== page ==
Michael Dell introduced Dell Technologies to the world during a press and analyst conference call this morning. No doubt, the company has some growth opportunities for channel partners -- particularly around converged infrastructure and cloud offerings like VirtuStream and Pivotal. But the merged technology giant will face plenty of competitive and IT industry challenges. Among the key issues that emerged during the call: How will the organization remain nimble even as it becomes a far bigger company?
"We believe humanity is standing at the brink of the next Industrial Revolution," said Dell. The number of intelligent devices, he noted, is growing exponentially. Those connections will create massive sources of information. Gaining insights from that information is why the new, combined company has launched.
Dell Technologies Organization Chart
The business is organized as follows:
Dell says the company has prominent positions in 20 Gartner Magic Quadrants. He said the company will offer the best partner programs going forward, and dismissed third-party "FUD" (fears, uncertainty and doubt) about the company's debt load. He noted that the company's debt payments are less than rival share buyback costs.
"This is just the beginning. Dell Technologies will stand at the center of the action," he asserted, as customers seek to make sense of the information they're gathering and managing.
Dell Technologies CFO: Growth and 'Synergies'?
CFO Tom Sweet mentioned that the company was No. 1 or No. 2 in a range of markets -- from storage to data center infrastructure to PC devices. The overall company will have about $74 billion in revenue. Sweet also mentioned a range of "cost synergies" that the business combination will unlock -- though he didn't mention layoffs or specific headcount reductions.
Next up was David Goulden, president of Infrastructure Solutions -- essentially the data center business (x86 servers, converged infrastructure and more). The company's strategy will allow businesses to run traditional applications even as the company helps customers to build out hybrid-cloud and scale-out solutions, along with pure cloud application, he asserted.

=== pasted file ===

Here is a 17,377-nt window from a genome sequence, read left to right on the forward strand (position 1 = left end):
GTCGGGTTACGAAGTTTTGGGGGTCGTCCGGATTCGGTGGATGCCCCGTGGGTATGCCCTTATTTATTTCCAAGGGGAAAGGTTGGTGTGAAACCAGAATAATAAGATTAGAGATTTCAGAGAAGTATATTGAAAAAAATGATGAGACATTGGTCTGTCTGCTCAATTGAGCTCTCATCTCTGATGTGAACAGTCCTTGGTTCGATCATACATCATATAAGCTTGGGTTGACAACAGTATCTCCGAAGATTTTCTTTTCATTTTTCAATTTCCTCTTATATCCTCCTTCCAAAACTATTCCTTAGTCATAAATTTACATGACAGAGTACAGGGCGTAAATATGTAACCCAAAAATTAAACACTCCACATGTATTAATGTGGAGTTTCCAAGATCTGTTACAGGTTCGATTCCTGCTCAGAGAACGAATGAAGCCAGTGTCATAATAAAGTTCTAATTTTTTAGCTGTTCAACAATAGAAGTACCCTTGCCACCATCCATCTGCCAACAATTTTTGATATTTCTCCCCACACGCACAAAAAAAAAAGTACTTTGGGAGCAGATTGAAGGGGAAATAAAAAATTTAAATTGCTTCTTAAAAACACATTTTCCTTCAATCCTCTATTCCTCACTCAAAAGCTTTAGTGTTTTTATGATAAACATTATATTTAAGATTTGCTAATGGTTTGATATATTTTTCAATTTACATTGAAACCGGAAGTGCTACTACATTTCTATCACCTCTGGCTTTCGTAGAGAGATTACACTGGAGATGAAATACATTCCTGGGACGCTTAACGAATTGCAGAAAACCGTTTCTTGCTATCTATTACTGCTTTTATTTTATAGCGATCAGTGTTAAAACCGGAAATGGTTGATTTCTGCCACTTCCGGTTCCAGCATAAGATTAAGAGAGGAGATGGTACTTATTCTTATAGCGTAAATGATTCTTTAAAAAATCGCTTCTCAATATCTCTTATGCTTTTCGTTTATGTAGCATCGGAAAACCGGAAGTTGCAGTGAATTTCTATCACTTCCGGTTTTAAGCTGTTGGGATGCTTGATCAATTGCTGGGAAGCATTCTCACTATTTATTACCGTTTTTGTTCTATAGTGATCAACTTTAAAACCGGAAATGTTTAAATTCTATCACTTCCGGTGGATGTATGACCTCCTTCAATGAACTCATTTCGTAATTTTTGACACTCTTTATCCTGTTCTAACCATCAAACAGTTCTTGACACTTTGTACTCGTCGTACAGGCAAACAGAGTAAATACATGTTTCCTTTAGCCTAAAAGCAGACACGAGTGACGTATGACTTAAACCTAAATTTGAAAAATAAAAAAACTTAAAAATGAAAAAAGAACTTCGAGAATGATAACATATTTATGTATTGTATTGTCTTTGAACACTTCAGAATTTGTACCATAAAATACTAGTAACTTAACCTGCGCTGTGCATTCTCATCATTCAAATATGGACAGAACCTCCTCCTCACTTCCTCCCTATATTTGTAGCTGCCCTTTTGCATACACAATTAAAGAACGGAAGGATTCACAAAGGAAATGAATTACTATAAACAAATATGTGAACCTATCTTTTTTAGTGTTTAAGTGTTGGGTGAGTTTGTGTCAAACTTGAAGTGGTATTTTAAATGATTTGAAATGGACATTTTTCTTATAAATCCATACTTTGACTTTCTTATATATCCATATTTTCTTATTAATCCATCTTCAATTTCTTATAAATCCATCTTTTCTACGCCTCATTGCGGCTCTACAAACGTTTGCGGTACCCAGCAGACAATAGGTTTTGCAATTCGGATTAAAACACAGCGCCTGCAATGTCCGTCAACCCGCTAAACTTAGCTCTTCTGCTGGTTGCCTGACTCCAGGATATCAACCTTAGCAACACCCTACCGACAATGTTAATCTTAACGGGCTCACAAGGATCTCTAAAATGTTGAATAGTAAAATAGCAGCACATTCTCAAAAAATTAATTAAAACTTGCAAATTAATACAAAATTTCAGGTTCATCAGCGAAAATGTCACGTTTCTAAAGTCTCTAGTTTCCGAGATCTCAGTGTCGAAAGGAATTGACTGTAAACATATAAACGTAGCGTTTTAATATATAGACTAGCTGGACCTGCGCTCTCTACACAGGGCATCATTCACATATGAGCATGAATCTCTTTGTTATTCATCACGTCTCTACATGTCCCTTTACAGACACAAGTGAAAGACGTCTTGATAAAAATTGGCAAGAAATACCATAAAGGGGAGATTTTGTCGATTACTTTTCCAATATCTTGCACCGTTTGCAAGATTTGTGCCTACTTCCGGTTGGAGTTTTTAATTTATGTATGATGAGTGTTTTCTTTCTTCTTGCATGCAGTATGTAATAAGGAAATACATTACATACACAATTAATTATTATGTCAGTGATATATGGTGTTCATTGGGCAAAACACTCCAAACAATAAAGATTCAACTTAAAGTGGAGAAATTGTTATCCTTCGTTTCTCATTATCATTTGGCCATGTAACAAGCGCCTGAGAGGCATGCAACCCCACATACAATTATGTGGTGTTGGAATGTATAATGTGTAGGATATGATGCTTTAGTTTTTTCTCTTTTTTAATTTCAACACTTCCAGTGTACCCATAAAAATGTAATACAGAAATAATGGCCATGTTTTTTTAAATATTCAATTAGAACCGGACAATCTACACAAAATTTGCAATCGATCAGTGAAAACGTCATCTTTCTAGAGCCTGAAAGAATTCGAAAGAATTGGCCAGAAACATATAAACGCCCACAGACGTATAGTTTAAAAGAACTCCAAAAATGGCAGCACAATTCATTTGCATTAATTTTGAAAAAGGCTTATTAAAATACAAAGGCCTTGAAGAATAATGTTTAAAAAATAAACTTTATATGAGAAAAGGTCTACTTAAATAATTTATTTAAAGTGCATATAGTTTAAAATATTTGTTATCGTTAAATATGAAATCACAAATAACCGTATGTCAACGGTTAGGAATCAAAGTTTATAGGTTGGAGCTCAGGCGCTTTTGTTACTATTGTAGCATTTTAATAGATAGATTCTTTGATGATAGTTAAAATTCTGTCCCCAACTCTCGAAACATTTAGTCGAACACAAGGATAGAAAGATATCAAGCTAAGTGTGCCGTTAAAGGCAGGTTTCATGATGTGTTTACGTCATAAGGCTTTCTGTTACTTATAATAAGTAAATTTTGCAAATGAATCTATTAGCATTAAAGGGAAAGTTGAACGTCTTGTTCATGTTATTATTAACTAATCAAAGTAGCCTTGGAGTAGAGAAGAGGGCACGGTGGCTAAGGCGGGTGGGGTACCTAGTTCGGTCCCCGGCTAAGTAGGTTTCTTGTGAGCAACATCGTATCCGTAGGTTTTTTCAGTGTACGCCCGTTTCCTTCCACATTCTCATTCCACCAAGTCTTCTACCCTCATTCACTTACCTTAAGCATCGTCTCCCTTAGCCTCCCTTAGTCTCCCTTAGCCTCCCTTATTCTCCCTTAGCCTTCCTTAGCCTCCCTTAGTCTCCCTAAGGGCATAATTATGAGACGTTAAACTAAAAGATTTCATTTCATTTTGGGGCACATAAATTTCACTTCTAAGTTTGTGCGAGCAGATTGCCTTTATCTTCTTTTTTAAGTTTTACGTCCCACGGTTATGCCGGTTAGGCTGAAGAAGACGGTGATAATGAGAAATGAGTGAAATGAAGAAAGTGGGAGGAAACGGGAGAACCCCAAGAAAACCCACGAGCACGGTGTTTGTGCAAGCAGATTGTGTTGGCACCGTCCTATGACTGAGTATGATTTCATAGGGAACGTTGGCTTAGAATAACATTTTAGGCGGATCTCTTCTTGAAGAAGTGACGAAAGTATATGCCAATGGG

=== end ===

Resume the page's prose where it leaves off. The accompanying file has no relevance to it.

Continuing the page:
He pointed to the company's ability to support traditional and cloud-native applications side-by-side:
Next, Goulden displayed how the company's portfolio of solutions scale from infrastructure to applications:
Dell Technologies Q&A Session
Locations: A question and answer session (Q&A) opened with a very targeted question about the company's commitment to Research Triangle Park. Company officials indicated that they're committed to multiple regions and that the business is global in nature. It was a careful response to avoid pinpointing any potential locations for headcount cuts.
Hybrid Cloud: Goulden answered questions about cloud services by pointing to the hybrid cloud opportunity. He vowed that the company will pursue more partnerships, while also accelerating the Virtustream business. Michael Dell also pointed to infrastructure opportunities involving converged and hyperconverged offerings.
Speed to Market: The Boston Global ask how the company can get faster as it gets bigger. Michael insisted the company can remain nimble -- pointing to fast-growth areas like Pivotal and Boomi. Plus, he mentioned the company's supply chain expertise. Still, ChannelE2E notes, channel partners say the SonicWall business interactions with channel partners slowed down considerably under Dell's ownership (SonicWall is now being sold off to a private equity firm).
Speed to market will be the KEY theme for partners moving forward: Will Dell approve registered deals, adjust pricing and consult with partners quickly enough in the months and years ahead?
Cloud Overlap: Analysts questioned the potential overlap between Virtustream and VMware in the mission-critical cloud services market, but Dell said he had no plans to combine Virtustream with the VMware business, insisting there was plenty of room for both companies to thrive.
Overall, Dell's pitch was a familiar one. As were the potential concerns from analysts, some of which think the company will have a difficult time remaining nimble with such a complex, diverse product portfolio.